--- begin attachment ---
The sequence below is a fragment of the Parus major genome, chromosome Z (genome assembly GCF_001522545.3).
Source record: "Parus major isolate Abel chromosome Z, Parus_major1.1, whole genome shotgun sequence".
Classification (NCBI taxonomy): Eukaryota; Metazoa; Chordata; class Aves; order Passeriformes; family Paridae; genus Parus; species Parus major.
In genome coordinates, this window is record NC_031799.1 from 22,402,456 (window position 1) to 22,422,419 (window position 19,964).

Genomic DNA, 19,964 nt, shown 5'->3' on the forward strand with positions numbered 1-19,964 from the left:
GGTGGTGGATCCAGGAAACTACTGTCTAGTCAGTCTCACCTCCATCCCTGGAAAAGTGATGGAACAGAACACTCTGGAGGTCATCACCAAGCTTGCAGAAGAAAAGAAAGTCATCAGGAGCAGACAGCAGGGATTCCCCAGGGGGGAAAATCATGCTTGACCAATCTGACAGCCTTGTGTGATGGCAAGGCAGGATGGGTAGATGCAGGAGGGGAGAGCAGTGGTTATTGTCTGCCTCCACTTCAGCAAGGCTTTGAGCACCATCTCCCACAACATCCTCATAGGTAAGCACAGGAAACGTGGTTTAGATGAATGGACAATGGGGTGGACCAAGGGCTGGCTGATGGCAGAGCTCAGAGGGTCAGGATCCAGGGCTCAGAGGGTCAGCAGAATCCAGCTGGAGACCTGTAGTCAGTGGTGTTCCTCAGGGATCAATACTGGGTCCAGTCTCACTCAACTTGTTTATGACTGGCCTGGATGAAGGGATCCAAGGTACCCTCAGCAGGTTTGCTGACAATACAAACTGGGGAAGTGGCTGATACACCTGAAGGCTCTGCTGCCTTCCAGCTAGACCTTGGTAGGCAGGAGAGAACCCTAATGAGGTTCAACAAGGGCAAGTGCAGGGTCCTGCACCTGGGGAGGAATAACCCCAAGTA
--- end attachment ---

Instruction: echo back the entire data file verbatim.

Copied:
The sequence below is a fragment of the Parus major genome, chromosome Z (genome assembly GCF_001522545.3).
Source record: "Parus major isolate Abel chromosome Z, Parus_major1.1, whole genome shotgun sequence".
Classification (NCBI taxonomy): Eukaryota; Metazoa; Chordata; class Aves; order Passeriformes; family Paridae; genus Parus; species Parus major.
In genome coordinates, this window is record NC_031799.1 from 22,402,456 (window position 1) to 22,422,419 (window position 19,964).

Genomic DNA, 19,964 nt, shown 5'->3' on the forward strand with positions numbered 1-19,964 from the left:
GGTGGTGGATCCAGGAAACTACTGTCTAGTCAGTCTCACCTCCATCCCTGGAAAAGTGATGGAACAGAACACTCTGGAGGTCATCACCAAGCTTGCAGAAGAAAAGAAAGTCATCAGGAGCAGACAGCAGGGATTCCCCAGGGGGGAAAATCATGCTTGACCAATCTGACAGCCTTGTGTGATGGCAAGGCAGGATGGGTAGATGCAGGAGGGGAGAGCAGTGGTTATTGTCTGCCTCCACTTCAGCAAGGCTTTGAGCACCATCTCCCACAACATCCTCATAGGTAAGCACAGGAAACGTGGTTTAGATGAATGGACAATGGGGTGGACCAAGGGCTGGCTGATGGCAGAGCTCAGAGGGTCAGGATCCAGGGCTCAGAGGGTCAGCAGAATCCAGCTGGAGACCTGTAGTCAGTGGTGTTCCTCAGGGATCAATACTGGGTCCAGTCTCACTCAACTTGTTTATGACTGGCCTGGATGAAGGGATCCAAGGTACCCTCAGCAGGTTTGCTGACAATACAAACTGGGGAAGTGGCTGATACACCTGAAGGCTCTGCTGCCTTCCAGCTAGACCTTGGTAGGCAGGAGAGAACCCTAATGAGGTTCAACAAGGGCAAGTGCAGGGTCCTGCACCTGGGGAGGAATAACCCCAAGTA